Luther died on February 18, 1546, at the age of sixty-two in Eisleben, the city where he was born. As word of his death spread to Wittenberg, bells tolled, and people crowded the streets, wanting to pay their last respects to their leader.

On Monday, February 22, 1546, accompanied by caravan that included his wife, Katie, his four children, and a throng of his followers, Luther’s casket was born through the door of Castle Church in Wittenberg, on which, more than twenty-eight years before, the young monk had nailed his theses.

Reflection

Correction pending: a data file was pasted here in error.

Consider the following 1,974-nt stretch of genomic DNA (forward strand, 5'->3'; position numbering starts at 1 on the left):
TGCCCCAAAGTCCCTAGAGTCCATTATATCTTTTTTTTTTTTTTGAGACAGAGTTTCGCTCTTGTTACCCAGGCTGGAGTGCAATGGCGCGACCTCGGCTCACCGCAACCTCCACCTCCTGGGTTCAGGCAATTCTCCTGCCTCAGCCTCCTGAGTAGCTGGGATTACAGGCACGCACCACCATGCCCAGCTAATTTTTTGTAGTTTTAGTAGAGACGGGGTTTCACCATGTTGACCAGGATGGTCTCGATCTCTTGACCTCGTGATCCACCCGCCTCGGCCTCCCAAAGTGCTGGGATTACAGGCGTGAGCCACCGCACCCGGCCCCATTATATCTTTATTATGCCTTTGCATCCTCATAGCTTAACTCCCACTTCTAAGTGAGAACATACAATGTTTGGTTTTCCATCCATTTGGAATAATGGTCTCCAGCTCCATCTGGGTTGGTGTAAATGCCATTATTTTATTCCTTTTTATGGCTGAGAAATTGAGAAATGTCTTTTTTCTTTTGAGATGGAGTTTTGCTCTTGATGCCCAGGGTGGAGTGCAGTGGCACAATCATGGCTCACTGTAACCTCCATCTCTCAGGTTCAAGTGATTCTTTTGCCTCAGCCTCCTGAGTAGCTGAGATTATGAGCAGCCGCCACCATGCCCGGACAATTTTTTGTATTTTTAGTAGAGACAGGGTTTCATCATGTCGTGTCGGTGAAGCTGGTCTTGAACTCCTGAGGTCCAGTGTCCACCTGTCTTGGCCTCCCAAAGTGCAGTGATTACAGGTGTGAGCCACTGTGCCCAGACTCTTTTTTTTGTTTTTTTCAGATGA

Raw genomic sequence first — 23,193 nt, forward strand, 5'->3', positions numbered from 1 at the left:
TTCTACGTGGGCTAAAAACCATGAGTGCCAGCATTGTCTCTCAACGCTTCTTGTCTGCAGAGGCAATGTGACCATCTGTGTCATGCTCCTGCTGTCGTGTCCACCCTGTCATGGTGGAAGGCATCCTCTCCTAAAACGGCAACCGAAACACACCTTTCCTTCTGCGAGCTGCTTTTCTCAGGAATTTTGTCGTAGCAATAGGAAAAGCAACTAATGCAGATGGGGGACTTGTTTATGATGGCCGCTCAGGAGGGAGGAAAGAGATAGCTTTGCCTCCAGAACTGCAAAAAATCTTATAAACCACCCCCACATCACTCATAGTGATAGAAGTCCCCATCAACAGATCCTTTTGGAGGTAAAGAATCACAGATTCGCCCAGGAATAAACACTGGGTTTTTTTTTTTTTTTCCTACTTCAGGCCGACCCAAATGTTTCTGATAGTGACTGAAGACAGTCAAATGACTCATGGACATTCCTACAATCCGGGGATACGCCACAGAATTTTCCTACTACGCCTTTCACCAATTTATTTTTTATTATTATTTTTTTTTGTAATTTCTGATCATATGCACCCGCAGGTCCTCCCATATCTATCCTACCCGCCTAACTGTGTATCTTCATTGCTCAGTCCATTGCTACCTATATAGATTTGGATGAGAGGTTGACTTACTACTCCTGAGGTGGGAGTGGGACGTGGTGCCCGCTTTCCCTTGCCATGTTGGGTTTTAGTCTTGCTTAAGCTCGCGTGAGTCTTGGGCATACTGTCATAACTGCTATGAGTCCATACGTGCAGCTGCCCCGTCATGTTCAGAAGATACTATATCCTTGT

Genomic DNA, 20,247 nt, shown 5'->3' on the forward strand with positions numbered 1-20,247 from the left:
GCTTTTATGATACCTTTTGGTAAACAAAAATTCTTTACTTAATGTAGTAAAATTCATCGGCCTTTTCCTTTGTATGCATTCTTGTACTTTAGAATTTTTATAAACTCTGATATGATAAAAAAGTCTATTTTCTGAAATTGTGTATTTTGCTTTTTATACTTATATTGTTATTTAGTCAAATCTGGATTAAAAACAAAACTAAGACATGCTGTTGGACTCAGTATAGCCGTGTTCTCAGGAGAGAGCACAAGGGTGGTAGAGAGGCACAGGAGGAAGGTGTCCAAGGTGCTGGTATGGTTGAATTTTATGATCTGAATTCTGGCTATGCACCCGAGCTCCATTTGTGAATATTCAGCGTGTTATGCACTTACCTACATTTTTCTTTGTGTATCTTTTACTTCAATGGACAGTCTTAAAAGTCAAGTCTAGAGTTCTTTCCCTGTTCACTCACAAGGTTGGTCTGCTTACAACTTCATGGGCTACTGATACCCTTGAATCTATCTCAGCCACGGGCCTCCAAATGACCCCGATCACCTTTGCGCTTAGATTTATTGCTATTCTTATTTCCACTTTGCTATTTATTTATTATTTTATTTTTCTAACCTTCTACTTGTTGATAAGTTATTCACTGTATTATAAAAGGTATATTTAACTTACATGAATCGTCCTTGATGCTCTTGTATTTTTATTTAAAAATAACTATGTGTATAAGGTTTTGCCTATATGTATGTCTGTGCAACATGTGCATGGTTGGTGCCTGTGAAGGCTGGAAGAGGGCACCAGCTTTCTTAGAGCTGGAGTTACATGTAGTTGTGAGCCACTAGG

Little did Martin Luther realize the forces that would-be set-in motion by the posting of his 95-Thesis. He merely felt it necessary to speak out against the error of his day. He was willing to stand up and be counted for truth and God used him to change the world. Do you ever feel that you should speak out against error? There is no predicting how God will honor your faithfulness.

They should gently teach those who oppose the truth. Perhaps God will change those people’s hearts, and they will believe the truth.     II Timothy 2:25

Source: The One Year Christian History – E. Michael and Sharon Rusten